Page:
Intel says CEO Brian Krzanich has resigned after the company learned of a “past consensual relationship with an Intel employee.”
“An ongoing investigation by internal and external counsel has confirmed a violation of Intel’s non-fraternization policy, which applies to all managers,” the company said in an announcement on Thursday.
Chief Financial Officer Robert Swan will serve as interim chief executive officer, effective immediately.
A source familiar with the matter said the company has a strict non-fraternization policy that prevents managers from engaging in relationships with employees. Employees who see inappropriate workplace behavior are required to report it to management.
The source said Intel recently learned of Krzanich’s past relationship with an employee.
The Intel board said it accepted Krzanich’s resignation, noting all employees are expected to respect Intel’s values and code of conduct.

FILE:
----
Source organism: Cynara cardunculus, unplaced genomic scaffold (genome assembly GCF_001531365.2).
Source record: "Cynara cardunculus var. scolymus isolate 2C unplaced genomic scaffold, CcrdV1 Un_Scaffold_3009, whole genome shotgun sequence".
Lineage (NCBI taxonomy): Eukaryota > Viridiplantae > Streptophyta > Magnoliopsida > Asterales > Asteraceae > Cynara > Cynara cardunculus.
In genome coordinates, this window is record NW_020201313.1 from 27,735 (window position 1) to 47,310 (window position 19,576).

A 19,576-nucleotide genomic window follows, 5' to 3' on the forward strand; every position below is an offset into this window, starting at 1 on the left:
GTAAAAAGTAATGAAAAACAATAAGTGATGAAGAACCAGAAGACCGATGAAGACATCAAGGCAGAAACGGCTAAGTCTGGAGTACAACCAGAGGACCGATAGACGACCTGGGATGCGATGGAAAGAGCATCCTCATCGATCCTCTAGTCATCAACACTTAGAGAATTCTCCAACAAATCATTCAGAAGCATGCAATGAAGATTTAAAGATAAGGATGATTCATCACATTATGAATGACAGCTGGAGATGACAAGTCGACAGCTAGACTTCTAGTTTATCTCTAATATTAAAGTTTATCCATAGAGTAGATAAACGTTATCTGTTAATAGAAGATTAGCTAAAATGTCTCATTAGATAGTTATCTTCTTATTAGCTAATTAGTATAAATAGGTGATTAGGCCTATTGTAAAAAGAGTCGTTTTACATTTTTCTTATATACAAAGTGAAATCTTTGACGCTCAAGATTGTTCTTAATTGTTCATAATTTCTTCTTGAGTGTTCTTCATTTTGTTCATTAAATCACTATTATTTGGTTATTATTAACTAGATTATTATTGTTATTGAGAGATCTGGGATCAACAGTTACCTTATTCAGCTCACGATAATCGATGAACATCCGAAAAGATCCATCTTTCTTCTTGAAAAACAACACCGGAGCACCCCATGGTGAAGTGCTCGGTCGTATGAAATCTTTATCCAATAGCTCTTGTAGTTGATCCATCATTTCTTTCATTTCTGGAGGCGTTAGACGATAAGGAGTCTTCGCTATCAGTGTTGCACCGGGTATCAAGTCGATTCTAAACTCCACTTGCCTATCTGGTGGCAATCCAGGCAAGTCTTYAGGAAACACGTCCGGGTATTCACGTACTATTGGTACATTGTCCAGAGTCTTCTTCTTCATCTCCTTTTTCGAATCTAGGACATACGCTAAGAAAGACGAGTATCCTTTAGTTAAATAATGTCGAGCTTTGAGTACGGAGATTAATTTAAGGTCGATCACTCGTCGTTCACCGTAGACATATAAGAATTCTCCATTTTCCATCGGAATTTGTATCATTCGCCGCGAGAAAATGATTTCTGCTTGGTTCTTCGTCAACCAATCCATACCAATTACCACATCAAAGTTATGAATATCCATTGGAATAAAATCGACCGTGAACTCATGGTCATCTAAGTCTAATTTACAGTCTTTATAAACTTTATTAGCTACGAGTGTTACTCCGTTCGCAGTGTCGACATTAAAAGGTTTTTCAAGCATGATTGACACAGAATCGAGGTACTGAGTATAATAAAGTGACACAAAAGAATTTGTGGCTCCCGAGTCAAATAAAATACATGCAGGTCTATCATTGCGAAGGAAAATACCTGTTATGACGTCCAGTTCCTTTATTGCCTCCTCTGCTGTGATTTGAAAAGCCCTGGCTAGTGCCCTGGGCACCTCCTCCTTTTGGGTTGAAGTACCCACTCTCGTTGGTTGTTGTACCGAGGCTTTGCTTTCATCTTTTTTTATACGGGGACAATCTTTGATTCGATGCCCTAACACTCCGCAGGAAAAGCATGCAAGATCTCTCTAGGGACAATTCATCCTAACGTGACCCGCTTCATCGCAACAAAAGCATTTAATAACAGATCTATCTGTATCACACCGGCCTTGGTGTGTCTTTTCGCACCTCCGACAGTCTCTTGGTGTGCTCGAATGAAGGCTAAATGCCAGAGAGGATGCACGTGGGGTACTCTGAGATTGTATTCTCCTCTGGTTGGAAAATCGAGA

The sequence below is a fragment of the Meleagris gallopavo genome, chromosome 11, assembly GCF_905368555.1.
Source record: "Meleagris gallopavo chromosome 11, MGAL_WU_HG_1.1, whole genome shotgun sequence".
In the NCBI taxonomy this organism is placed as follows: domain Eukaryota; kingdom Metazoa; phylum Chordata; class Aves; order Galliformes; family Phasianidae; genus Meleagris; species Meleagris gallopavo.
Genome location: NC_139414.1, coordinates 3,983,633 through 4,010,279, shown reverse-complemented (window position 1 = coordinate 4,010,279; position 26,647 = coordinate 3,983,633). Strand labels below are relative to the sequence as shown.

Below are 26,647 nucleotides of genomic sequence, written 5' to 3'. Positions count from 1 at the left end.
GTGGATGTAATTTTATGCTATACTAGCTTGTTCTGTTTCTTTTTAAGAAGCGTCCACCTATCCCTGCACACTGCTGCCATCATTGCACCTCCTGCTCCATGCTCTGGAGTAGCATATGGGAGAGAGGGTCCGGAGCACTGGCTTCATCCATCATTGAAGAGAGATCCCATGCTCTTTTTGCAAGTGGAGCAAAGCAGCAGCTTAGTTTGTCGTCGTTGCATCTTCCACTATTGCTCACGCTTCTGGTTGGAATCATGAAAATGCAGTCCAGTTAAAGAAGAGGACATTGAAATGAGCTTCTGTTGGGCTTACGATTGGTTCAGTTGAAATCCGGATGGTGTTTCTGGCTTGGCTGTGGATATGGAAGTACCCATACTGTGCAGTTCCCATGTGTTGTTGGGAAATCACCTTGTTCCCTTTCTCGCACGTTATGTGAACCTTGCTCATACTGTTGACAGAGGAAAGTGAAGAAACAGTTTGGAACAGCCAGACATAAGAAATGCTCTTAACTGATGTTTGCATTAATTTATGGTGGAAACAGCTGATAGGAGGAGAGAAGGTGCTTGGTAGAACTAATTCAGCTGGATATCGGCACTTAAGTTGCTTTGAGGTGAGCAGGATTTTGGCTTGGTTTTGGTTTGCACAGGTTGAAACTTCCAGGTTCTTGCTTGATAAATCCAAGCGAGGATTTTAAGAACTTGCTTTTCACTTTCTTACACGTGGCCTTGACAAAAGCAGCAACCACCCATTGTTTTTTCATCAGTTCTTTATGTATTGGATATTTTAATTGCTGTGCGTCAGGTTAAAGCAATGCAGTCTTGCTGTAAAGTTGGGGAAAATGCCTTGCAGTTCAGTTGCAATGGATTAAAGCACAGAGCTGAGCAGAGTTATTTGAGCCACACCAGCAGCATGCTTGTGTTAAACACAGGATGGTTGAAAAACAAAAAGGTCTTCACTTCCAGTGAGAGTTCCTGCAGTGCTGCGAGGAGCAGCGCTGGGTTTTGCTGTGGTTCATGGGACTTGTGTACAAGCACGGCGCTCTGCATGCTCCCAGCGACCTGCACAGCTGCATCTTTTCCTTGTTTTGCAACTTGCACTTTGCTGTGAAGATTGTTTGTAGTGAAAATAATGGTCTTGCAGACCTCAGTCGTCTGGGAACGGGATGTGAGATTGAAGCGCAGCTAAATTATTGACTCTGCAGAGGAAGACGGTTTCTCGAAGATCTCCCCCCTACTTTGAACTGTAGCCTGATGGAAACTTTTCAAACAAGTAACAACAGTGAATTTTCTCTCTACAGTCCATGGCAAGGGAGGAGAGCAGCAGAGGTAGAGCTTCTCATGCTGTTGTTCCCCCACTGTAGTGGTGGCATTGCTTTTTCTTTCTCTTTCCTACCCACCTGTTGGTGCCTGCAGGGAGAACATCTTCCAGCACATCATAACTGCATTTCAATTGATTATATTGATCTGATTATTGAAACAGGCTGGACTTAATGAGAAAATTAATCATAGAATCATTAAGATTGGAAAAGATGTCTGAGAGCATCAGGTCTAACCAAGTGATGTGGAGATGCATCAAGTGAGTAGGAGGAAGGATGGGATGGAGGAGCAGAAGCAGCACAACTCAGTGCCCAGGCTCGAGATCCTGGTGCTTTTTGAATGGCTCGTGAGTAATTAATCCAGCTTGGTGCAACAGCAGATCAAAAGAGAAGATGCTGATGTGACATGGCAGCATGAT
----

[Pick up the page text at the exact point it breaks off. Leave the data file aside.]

Krzanich, 58, joined the chipmaker in 1982 as an engineer. He became CEO and an elected a member of the board of directors in May 2013. Krzanich previously served in senior leadership roles, including COO, at Intel.
Earlier this year, he came under fire for selling about half his stock after learning that critical flaws affected Intel’s microchips. But the company publicly said the stock sale was not related to chip’s issues.
Krzanich previously served on President Trump’s now disbanded manufacturing council. In August, he and the CEOs of Merck () and Under Armour ( )stepped down after fallout over Trump’s response to violence at a white nationalist rally in Charlottesville, Virginia.
“I resigned because I want to make progress, while many in Washington seem more concerned with attacking anyone who disagrees with them,” he said at the time.
Krzanich had previously stressed the importance of engaging with the government. In February 2017, he stood next to the president in the White House to announce a $7 billion investment in a new US factory.
In addition to the news about Krzanich’s departure on Thursday, Intel raised its second quarter guidance from its previous forecast. It expects revenues of about $16.9 billion with adjusted earnings of $.99 a share.
Still, Intel stock dipped as much as 2% on Thursday morning after the news broke.